Last month we went on our third trip of the season to the Watts Gallery
set in beautiful countryside near the aptly named Hog's Back. There are special events at the gallery this year to celebrate the bicentenary of the artist's birth. Their website describes it like this:
'Watts Gallery - Artists' Village has plenty to enjoy for visitors of
all ages. Engage with history and art at the newly opened Watts Studios,
and discover our permanent collection of Victorian paintings and
sculpture in Watts Gallery before visiting the De Morgan Collection, on
long term loan to the Artists' Village.
Enjoy a quiet moment
at Watts Chapel – a Grade I listed Arts & Crafts building – then
explore the woodlands and grounds before treating yourself at the Tea
Shop and browsing art for sale in Watts Contemporary Gallery, along with
a wide selection of gifts in the Watts Shop.'
Arriving at 10.45am, we had a coffee in the tea room and then gathered together for the guided tour of Limnerslease where the Wattses lived with adjoining studio space.
I have just added 41 photos to this blog and realise I must leave some out, quite a difficult decision, there were so many wonderful things to photograph
Mary Watts created made this beautiful Pilgrims Way cross as a memorial to her husband, it's made from terracotta dug from the surrounding land, and was moulded at the Compton Pottery founded by Mary Watts
Here's a photo of Limnerslease House as we approach it from below:
Inside the house, there's a particularly beautiful rug in the living room, designed by Mary Watts for liberty's, this small section depicts a pelican feeding its young.
I love this photo of Mary reading to her husband in the alcove of their living room.
This jug, one of 3 pieces, made by Emma Bridgewater to celebrate the bicentenaary year of Watts' birth.
These pieces below, with a strong Art Nouveau influence were made by Mary Watts at the Compton Pottery after she's finished work on the Chapel.
This photo is taken in Watts' studio: 'In the G F Watts Studio, the smell of oils and varnish fills the air,
and desks are strewn with letters in the artist's own hand. Around the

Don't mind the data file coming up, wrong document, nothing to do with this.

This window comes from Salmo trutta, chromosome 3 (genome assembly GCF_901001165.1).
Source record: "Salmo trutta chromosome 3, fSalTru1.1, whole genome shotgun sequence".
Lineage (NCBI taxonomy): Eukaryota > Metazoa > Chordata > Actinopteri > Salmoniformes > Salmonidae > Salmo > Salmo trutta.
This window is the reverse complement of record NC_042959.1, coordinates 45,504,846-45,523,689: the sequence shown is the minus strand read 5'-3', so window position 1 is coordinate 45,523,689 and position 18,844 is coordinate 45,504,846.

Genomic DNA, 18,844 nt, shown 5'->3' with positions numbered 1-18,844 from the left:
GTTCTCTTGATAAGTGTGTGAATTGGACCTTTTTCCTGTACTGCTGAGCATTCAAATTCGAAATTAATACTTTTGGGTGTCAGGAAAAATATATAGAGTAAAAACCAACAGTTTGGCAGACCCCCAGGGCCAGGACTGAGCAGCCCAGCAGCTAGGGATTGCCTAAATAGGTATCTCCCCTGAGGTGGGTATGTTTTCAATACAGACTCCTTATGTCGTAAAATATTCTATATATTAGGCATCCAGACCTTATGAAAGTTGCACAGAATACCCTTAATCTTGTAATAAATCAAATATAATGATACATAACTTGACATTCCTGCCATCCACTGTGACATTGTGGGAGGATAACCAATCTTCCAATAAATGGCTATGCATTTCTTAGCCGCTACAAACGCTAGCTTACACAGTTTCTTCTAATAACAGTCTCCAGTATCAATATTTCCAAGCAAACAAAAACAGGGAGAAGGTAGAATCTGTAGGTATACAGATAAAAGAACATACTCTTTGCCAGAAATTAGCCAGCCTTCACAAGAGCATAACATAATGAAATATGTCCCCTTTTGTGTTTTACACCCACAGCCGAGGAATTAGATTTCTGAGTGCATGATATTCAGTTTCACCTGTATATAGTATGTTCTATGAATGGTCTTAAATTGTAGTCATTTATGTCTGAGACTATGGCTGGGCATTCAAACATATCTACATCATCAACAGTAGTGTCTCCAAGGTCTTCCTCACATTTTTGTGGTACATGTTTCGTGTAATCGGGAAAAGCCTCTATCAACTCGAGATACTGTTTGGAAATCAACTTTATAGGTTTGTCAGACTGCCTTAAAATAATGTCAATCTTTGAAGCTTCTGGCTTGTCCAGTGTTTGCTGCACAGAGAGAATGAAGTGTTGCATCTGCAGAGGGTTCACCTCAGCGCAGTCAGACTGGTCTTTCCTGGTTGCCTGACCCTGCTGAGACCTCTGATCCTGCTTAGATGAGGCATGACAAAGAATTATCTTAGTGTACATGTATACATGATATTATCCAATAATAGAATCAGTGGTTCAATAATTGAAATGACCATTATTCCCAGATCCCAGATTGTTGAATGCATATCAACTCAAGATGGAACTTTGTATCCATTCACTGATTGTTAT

room are unfinished canvases displayed on easels or suspended from the
rafters in this vast cathedral-like space.'
We're now gathered together outside the Watts gallery on our second guided tour
Another view of the gallery with a splendid hollyhock growing in the gravel
Above is a model of Physical Energy, 1884-1904, seen above in the gallery, and below with Watts seen in the right hand corner. Physical energy represented 'the restless physical impulse to seek the still unachieved'. He worked on it in sections and pieced them together. There are 3 casts in bronze made from the model, one in Kensington Gardens in London, another in the National Archives of Zimbabwe in Harare, and another at the Rhodes Memorial overlooking Cape Town in South Africa.
This sculpture is also magnificent.
From there we looked at the DeMorgan pottery on loan, and argued over which we liked best. I loved this piece and the tile
Time for a tea break, and behind the cafe there's this lovely planted relief of Physical Energy
Onto our third tour of the day, The Watts Chapel designed by Mary Watts
This was most peoples favourite part of the day, the chapel is magnificent and could easily be missed after the splendours of the rest of the Watts Village. The door is beautiful with so many designs in the terracotta that I decided I needed to know more about them and so bought a book explaining their significance in the shop.On the right, Marion can be seen fiddling with her photos on her phone.
I'll select a few of the many photos of the inside of the chapel to give you an idea of how magnificent it is.
Details of flowers:
I'll finish with a quote from Penelope Keith and a summary from their website:
'I had no idea that here in Surrey, there was a
collection of such richness and a story of such depth. That one man with
his devoted wife could leave so much — which makes Compton a unique
artists' village and Watts one of the most important artists and
philanthropists of the 19th century.' — Penelope Keith CBE DL
'Watts Gallery - Artists' Village is a unique Arts & Crafts gem
nestled in the Surrey Hills. Discover stunning Victorian paintings and
sculpture in the historic Watts Gallery before treating yourself to
lunch or a cream tea in the Tea Shop. Wander to the nearby Grade I
listed Watts Chapel, taking in the beautiful woodlands and grounds, or
find out more about the lives of G F and Mary Watts at Watts Studios
before taking a tour of the artists' home, Limnerslease. In the Pottery
Building there is art for sale in the Watts Contemporary exhibition
along with a wide selection of gifts, books and homewares in the Shop.'